How to Become a Data-Driven Tech Director in K12

how to become a data-driven tech director in k-12

With technology evolving at the fastest pace in history, the technology director role is becoming more complex. Despite these changes, one thing remains constant, the need for data and analytics. 

Analytics are powerful because the right information allows school leaders the ability to make informed, data-driven decisions. As a tech director, you play a big role in providing that data. Here are six tips to help you become a more data-driven K-12 tech director.

1. Take Inventory of the Data You Are Currently Collecting

You are already collecting data – a lot of it too. Usually the problem isn’t a lack of data, but having the right data available and knowing how to use it. Take a good look at the types of data you are collecting now and how it is being used. 

If the data you’re collecting isn’t being used, it might be a good idea to speak with your superintendent or department director to see if there is any data you can stop collecting so you can focus your efforts elsewhere.

2. Assess Your Data Collection Methods 

When you have a lot of data, it can be difficult to keep information organized. If your school district has a lot of data-related paperwork, it may be time to consider switching to an electronic data collection method and take advantage of the technology available. 

Using a system like LINQ can help you move toward being a paperless and data-driven tech director.

3. Involve Your School District’s Leadership Team

It’s important to involve school district’s department leaders and superintendent while developing your overall analytics strategy. 

You’ll need to understand their vision, the metrics they’ve set, and what data you need to collect. Once these are defined, you can then develop a data-driven strategy to help your stakeholders track their progress toward meeting these goals.

4. Focus on Data Security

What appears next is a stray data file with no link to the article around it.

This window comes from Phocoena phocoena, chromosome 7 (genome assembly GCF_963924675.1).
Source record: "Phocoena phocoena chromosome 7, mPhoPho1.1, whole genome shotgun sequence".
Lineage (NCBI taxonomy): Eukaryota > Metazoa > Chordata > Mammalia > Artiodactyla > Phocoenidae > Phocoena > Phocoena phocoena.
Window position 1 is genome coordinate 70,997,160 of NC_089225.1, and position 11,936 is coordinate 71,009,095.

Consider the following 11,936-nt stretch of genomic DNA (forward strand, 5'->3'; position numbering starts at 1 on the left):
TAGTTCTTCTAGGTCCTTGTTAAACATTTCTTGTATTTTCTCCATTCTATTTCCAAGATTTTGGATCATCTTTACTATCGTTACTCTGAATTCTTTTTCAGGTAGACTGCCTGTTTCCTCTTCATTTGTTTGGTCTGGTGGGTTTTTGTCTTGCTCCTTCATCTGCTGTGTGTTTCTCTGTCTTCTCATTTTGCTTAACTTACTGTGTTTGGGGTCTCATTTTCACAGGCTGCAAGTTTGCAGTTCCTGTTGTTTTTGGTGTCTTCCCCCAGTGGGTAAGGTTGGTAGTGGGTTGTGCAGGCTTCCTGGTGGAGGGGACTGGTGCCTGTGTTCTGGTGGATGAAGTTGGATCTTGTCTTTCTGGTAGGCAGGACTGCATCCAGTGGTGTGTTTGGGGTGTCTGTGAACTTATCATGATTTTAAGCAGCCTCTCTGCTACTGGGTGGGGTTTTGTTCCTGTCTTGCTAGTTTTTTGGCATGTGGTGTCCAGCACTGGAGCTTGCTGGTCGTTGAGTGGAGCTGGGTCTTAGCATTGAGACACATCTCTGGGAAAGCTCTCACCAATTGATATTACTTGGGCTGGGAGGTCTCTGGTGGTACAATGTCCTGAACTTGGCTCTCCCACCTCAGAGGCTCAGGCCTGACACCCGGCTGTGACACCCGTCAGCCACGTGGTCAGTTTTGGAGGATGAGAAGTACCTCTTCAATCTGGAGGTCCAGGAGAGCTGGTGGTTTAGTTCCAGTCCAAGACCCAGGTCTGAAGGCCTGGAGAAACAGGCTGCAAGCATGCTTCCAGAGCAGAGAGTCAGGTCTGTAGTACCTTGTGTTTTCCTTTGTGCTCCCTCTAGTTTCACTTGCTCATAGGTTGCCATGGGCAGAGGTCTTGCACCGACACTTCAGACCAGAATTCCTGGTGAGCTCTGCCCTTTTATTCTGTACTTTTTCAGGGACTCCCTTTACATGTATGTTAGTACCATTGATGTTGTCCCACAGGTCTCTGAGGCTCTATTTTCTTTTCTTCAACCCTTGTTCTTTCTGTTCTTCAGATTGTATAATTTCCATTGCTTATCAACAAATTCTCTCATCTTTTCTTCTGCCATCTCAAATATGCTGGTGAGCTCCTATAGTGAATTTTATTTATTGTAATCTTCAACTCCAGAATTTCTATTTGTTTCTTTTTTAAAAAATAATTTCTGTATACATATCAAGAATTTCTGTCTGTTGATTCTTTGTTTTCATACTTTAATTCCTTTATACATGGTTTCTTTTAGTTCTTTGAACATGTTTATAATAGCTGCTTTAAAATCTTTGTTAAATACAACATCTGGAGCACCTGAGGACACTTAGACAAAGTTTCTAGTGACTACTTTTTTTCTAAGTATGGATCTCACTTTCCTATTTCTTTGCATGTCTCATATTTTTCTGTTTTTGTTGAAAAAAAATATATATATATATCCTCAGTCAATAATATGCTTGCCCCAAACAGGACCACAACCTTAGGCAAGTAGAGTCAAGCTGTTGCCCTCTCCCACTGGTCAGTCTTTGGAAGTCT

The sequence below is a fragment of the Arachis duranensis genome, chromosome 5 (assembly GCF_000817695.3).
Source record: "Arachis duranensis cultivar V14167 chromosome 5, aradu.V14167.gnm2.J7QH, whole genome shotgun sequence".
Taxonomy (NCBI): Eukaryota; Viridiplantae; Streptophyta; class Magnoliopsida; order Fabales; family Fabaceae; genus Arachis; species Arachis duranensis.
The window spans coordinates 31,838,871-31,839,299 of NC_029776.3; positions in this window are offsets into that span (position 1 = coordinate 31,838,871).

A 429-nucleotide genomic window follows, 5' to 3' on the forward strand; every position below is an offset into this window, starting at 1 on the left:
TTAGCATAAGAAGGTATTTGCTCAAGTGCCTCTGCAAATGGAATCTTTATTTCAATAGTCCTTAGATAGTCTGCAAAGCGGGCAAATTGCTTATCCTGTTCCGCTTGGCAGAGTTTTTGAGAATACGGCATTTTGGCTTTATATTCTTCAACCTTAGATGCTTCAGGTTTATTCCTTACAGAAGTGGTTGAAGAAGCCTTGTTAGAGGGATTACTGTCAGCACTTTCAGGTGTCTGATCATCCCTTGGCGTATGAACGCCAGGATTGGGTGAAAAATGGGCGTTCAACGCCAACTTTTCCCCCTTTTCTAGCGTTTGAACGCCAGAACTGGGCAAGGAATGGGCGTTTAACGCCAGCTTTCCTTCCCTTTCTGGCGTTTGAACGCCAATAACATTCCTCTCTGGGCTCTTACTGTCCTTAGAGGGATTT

Data security and privacy is a challenge that school districts of all sizes face. Going electronic is one way to prevent exposing sensitive data as it will limit the chances for school paperwork to get lost or fall into the wrong hands. 

If you do opt to go electronic, for most, it’s a good idea to look for a cloud-based infrastructure that offers ransomware protection. LINQ and other systems that offer these key security protections can help minimize your school district’s risk.

5. Streamline Your Data Sharing

Providing data to your stakeholders is an important part of your analytics strategy. Oftentimes, your department directors and other leaders won’t need all of the data you collect at one time. 

Rather than sending entire forms, you should only send the information they need. To clarify, by automating your data collection processes, you can create triggered notifications to automatically send relevant information to your stakeholders, helping them stay on track and giving you one less thing to worry about. 

6. Start Small to Make Big Strides

When you are first implementing changes, it’s usually a good idea to start with one small project that provides a quick win to get the momentum going. 

Take, for example, the transportation department. There are several transportation workflows that could be improved by streamlining the way data is collected and shared. Choose on one specific workflow and performance measure and focus on it first. 

Keeping with the transportation example, let’s look at bus repairs. By improving your data collection processes, you can explore digital repair requests. Automated workflows would allow for a seamless process, quickly getting the right information to the right people, exactly when they need it. 

Digital storage then allows automated reporting for real-time metrics which transportation directors can use to monitor the progress of the request from start to finish, providing updates to the superintendent and anyone else who needs them. 

Each small improvement you make contributes to your overall vision and helps you become a more data-driven K-12 tech director. Your quick wins will soon build up as you tackle new challenges and help your department directors and superintend meet their own performance targets.

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